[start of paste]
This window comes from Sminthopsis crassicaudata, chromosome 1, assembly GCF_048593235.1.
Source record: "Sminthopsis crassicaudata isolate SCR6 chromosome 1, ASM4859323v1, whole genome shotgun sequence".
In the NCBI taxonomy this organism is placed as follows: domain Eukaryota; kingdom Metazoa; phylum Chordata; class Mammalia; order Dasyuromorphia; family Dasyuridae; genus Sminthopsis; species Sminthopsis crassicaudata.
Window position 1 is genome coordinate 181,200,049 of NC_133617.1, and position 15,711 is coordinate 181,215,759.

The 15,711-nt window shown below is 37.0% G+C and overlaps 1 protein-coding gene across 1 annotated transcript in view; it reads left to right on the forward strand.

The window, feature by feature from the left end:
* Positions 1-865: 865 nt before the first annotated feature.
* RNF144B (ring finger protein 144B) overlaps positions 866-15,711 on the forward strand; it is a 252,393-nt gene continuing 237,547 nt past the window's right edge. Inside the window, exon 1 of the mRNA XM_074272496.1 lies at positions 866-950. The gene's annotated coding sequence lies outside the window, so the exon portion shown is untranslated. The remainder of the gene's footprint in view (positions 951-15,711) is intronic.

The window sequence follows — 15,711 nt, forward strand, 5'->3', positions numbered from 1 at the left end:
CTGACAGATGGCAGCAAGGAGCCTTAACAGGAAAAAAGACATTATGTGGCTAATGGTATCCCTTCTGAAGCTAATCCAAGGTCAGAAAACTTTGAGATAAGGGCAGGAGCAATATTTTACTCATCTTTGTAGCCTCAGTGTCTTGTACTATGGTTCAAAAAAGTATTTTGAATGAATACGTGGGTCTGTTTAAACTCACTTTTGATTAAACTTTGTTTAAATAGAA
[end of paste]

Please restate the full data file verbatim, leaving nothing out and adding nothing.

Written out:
This window comes from Sminthopsis crassicaudata, chromosome 1, assembly GCF_048593235.1.
Source record: "Sminthopsis crassicaudata isolate SCR6 chromosome 1, ASM4859323v1, whole genome shotgun sequence".
In the NCBI taxonomy this organism is placed as follows: domain Eukaryota; kingdom Metazoa; phylum Chordata; class Mammalia; order Dasyuromorphia; family Dasyuridae; genus Sminthopsis; species Sminthopsis crassicaudata.
Window position 1 is genome coordinate 181,200,049 of NC_133617.1, and position 15,711 is coordinate 181,215,759.

The 15,711-nt window shown below is 37.0% G+C and overlaps 1 protein-coding gene across 1 annotated transcript in view; it reads left to right on the forward strand.

The window, feature by feature from the left end:
* Positions 1-865: 865 nt before the first annotated feature.
* RNF144B (ring finger protein 144B) overlaps positions 866-15,711 on the forward strand; it is a 252,393-nt gene continuing 237,547 nt past the window's right edge. Inside the window, exon 1 of the mRNA XM_074272496.1 lies at positions 866-950. The gene's annotated coding sequence lies outside the window, so the exon portion shown is untranslated. The remainder of the gene's footprint in view (positions 951-15,711) is intronic.

The window sequence follows — 15,711 nt, forward strand, 5'->3', positions numbered from 1 at the left end:
CTGACAGATGGCAGCAAGGAGCCTTAACAGGAAAAAAGACATTATGTGGCTAATGGTATCCCTTCTGAAGCTAATCCAAGGTCAGAAAACTTTGAGATAAGGGCAGGAGCAATATTTTACTCATCTTTGTAGCCTCAGTGTCTTGTACTATGGTTCAAAAAAGTATTTTGAATGAATACGTGGGTCTGTTTAAACTCACTTTTGATTAAACTTTGTTTAAATAGAA